Such is the anger felt by the independent commissioners about the state of education and training in the UK that they have finally proved willing to lambast the policy-makers - at best for inaction, at worst for harmful actions - for events since their main report came out 18 months ago.
The commission, led by neurologist Lord Walton of Detchant, even accuses the Government of failing to take responsibility for the situation in schools and avoiding research which might be politically embarrassing.
Although the commission (funded by a Pounds 1 million grant from the Paul Hamlyn Foundation after calls for a Royal Commission were refused by the Thatcher government) sees some positive results of its work these are few and far between. It believes it transformed thinking on universal nursery education and built a consensus that 14 to 19 education should be planned as a whole and there should be some sort of unified national framework of 16 to 19 qualifications. It also sparked the debate on an overhaul of the arrangements to support students and trainees.
The report, Learning To Succeed: The Way Forward, says: "Any satisfaction which we might take in having influenced opinion in these and other matters is outweighed by feelings of dismay at the extent to which action has lagged behind rhetoric."
Out of the original 16 recommendations, some limited action had been taken on just four, while the situation had worsened significantly on several, the report says. "It is particularly hard to see any justification for the fact that the Government accepted the recommendation of the School Teachers' Review Body that teachers' pay should be increased by 2.7 per cent, but refused to fund the award in full. Despite ministerial protests to the contrary, it was from the outset clearly foreseeable that this would lead to large reductions in teaching staff.
"It was also certain that the larger classes would mean poorer education for children: the assertion that class sizes do not matter is disingenuous and is contradicted not only by common sense but by most of the quite extensive research evidence that exists."
Although it credits the Government for much of its action to reform and modernise education and training since the 1988 Education Reform Act - expansion of higher education, development of vocational qualifications and the modern apprenticeship scheme, the Dearing changes to the national curriculum and the current moratorium on change - the commission criticises what it says is an over-reliance on market forces. "Competition plays a useful part when its effect is to improve learning for pupils. There is, however, little to be said for stimulating competition which is either unfair or which enables some schools to flourish only by making it more difficult for other schools to offer education of good quality.
"Giving extra capital funding to schools choosing to become grant-maintained falls into this category; so also does allowing schools to introduce a measure of selection by ability or social background, thus enabling them to do well in 'league tables' and to attract more parents and hence more funding, to the detriment of other schools."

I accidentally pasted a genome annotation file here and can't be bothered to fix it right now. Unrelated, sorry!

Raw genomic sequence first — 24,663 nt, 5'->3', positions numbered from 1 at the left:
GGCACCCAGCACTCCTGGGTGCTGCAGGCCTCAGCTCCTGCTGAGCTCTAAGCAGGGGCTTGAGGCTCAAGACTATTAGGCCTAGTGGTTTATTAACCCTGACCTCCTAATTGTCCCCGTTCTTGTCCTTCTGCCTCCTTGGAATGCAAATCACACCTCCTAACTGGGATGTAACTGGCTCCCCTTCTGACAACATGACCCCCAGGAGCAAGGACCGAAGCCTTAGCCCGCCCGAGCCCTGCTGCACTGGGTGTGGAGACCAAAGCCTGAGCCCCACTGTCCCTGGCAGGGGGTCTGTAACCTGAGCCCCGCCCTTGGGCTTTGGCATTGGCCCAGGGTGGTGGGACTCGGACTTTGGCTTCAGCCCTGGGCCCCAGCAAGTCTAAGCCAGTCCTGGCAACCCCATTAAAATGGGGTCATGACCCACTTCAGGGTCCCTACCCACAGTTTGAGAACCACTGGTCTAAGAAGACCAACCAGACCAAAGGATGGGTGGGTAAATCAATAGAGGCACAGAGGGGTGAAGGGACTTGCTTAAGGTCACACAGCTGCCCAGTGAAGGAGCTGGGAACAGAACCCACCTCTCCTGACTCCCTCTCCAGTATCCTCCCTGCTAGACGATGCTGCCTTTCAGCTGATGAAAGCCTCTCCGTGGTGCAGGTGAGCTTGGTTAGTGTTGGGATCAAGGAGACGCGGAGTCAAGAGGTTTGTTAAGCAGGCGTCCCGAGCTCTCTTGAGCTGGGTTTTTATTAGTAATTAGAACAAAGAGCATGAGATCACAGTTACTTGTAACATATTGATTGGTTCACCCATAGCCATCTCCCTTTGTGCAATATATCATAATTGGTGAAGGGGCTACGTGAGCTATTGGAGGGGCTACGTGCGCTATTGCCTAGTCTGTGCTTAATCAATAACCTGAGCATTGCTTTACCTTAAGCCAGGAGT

The report criticises the "one-sidedness" of the situation where GM schools can exclude pupils for misconduct but have no obligation to accept pupils excluded elsewhere. The ascendancy of Office for Standards in Education inspections and resulting demise of local authority advisory and inspection services "was too hastily assumed to be an unmixed good," the report says, adding that the effect of reforms in the classroom also appears to have been poorly understood, causing much teacher stress.
"A failure to count the human cost of change appears too in the Government's approach to higher education," it says, noting the steady growth of student-staff ratios against salary growth of 12 per cent in the decade to 1993, compared with 36 per cent among non-manual workers generally. "No responsible company would demand so much of its employees. In all this the Government has assumed too readily that more and more can be squeezed from the system in return for little (if any) increase in funding. There is now a long catalogue of neglect which will have to be paid for in the years to come.
"Spending on education and training is an investment . . . the most important investment that the country has to make in order to improve its competitiveness and safeguard its future prosperity.
"It must be the aim of any responsible government to commit itself to consistent year-on-year increases in investment in education and training in order to secure the country's future."
Learning to Succeed: The Way Forward, published by the National Commission on Education (Pounds 2.50) and available from the NCE at 344-354 Grays Inn Road, London WC1X 8BP until the end of June and then at the British Association for the Advancement of Science at 23 Savile Row, London W1X 1AB